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Cardiovascular and Vascular Surgery




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Cardiovascular and thoracic surgery is the specialty which encompasses cardiac surgery, peripheral vascular surgery and general thoracic surgery. This includes the performance of coronary bypass grafting, valve replacement, repair of aortic dissections and trauma, pulmonary surgery, esophageal surgery, pericardial surgery and the entire field of peripheral vascular surgery covering carotid endarterectomy and abdominal aneurysm repair. Physicians who practice this specialty are generally board-certified in cardiovascular and thoracic surgery (American Board of Thoracic Surgery) which requires prior certification by the American Board of Surgery (general surgery). Individuals who are board-certified in cardiovascular and thoracic surgery have completed a general surgery residency and have had an additional two to three years fellowship in cardiovascular and thoracic surgery. There is some overlap in general thoracic surgery and peripheral vascular surgery with general surgeons and others who have taken non-board eligible fellowships in peripheral vascular surgery.

Cardiovascular and thoracic surgeons see patients with a variety of problems and complications that can be grouped into several common areas.

Cardiac Surgery:

Common problems seen with cardiac surgery include questions concerning the necessity for the performance of coronary bypass grafting, complications related to coronary bypass grafting including infection, strokes and early death related to cardiac failure. Additionally in the performance of repairs upon the thoracic aorta, complications such as paraplegia, renal failure, massive bleeding requiring reoperation and early death are encountered.

Thoracic Surgery:

In the field of thoracic surgery complications such as early death, chronic ventilator support necessity, wound infections and serious bleeding are seen. Additionally, despite the surgeon's best efforts, local recurrences can occur from primary pulmonary malignancies. In the field of esophageal surgery, esophageal leaks are common which may produce empyema, sepsis and early death. Recurrences locally are common and the cure rate for esophageal carcinoma is probably less than 30%.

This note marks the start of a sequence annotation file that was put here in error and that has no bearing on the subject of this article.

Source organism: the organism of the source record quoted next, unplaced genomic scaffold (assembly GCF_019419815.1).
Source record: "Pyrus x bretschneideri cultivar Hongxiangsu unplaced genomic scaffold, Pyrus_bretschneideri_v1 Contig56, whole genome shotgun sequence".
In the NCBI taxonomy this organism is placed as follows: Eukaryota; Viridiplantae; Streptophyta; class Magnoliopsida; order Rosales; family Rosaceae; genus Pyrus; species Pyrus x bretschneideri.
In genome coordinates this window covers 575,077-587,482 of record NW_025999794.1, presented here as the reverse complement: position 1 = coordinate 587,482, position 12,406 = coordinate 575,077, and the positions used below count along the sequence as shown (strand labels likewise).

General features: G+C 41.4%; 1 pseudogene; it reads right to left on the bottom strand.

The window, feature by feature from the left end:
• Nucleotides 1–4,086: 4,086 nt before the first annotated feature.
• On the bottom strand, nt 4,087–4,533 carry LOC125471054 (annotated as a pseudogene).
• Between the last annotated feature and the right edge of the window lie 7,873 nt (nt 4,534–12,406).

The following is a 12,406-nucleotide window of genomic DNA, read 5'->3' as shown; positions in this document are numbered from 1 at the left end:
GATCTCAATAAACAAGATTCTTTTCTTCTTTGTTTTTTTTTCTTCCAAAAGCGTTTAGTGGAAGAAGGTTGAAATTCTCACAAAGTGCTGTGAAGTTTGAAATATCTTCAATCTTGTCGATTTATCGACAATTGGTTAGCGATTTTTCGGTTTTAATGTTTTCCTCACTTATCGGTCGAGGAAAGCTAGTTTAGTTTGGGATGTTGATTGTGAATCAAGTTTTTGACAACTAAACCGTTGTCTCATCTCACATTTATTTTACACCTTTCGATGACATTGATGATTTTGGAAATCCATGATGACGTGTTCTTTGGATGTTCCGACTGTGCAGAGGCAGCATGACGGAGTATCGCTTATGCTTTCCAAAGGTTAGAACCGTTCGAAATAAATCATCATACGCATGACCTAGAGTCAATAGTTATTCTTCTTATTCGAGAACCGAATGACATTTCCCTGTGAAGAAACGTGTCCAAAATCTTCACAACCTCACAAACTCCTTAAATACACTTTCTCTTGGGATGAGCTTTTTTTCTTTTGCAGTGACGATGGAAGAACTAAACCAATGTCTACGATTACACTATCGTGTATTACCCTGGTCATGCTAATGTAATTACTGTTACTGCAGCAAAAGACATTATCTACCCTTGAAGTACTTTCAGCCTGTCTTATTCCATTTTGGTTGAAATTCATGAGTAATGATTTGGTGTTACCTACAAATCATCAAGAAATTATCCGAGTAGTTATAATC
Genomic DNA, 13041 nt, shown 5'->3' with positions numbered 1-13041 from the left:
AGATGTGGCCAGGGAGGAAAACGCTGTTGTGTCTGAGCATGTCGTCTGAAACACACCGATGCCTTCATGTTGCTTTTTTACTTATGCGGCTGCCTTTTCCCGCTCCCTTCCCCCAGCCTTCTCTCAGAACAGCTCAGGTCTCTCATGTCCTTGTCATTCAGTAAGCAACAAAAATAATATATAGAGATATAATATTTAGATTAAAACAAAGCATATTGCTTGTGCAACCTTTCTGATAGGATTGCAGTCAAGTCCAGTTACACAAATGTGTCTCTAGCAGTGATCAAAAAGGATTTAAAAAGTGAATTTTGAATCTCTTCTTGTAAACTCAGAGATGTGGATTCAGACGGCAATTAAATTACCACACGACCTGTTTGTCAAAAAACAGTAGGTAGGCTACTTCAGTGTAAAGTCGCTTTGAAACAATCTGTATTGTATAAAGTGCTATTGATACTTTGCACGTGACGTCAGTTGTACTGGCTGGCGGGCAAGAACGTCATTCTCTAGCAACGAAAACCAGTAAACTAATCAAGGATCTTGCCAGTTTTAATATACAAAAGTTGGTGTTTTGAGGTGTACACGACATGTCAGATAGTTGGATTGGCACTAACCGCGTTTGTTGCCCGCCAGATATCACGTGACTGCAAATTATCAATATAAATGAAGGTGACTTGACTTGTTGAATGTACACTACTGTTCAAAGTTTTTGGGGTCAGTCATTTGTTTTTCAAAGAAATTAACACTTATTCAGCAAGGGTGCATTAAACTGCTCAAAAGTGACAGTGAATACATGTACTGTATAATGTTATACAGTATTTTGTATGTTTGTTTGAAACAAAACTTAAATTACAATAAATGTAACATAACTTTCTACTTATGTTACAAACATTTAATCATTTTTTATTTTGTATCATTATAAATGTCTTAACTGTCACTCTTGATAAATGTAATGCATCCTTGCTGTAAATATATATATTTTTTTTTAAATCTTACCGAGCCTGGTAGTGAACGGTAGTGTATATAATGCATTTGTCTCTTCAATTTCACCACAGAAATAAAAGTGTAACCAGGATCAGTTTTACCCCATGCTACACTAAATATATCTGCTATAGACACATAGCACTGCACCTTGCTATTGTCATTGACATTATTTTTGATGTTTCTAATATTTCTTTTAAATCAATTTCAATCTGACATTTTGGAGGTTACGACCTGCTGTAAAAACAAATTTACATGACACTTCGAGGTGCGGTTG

Peripheral Vascular Surgery:

A variety of complications are seen in the field of peripheral vascular surgery and range from stroke and cranial nerve injury related to carotid endarterectomy, massive bleeding and infection association with aneurysm resection to early occlusion of bypass grafts in peripheral vascular reconstruction. Additionally there are rare incidences of paraplegia associated with abdominal aortic resection and renal failure. Sexual impotence is seen with various forms of aortic surgery particularly in middle aged men who are heavy smokers. This can be associated with dissection of tissues around the aortic bifurcation but may also occur as a result of vascular occlusion to the genitals.

Informed Consent:

Informed consent is a complicated and largely inclusive duty of the cardiovascular surgery. Due to the complexity of many of these surgical procedures informing the patient of all potential complications is often impossible and potentially injurious to the patient as they may decline surgery when overwhelmed by the possible number of complications. It is important that the patient's and their families be informed of the major complications known with some frequency and also be advised of certain imponderables which can occur with any surgery.

* This article is presented and copyrighted by The 'Lectric Law Library
and Dr. Steven E. Lerner & Associates (www.drlerner.com)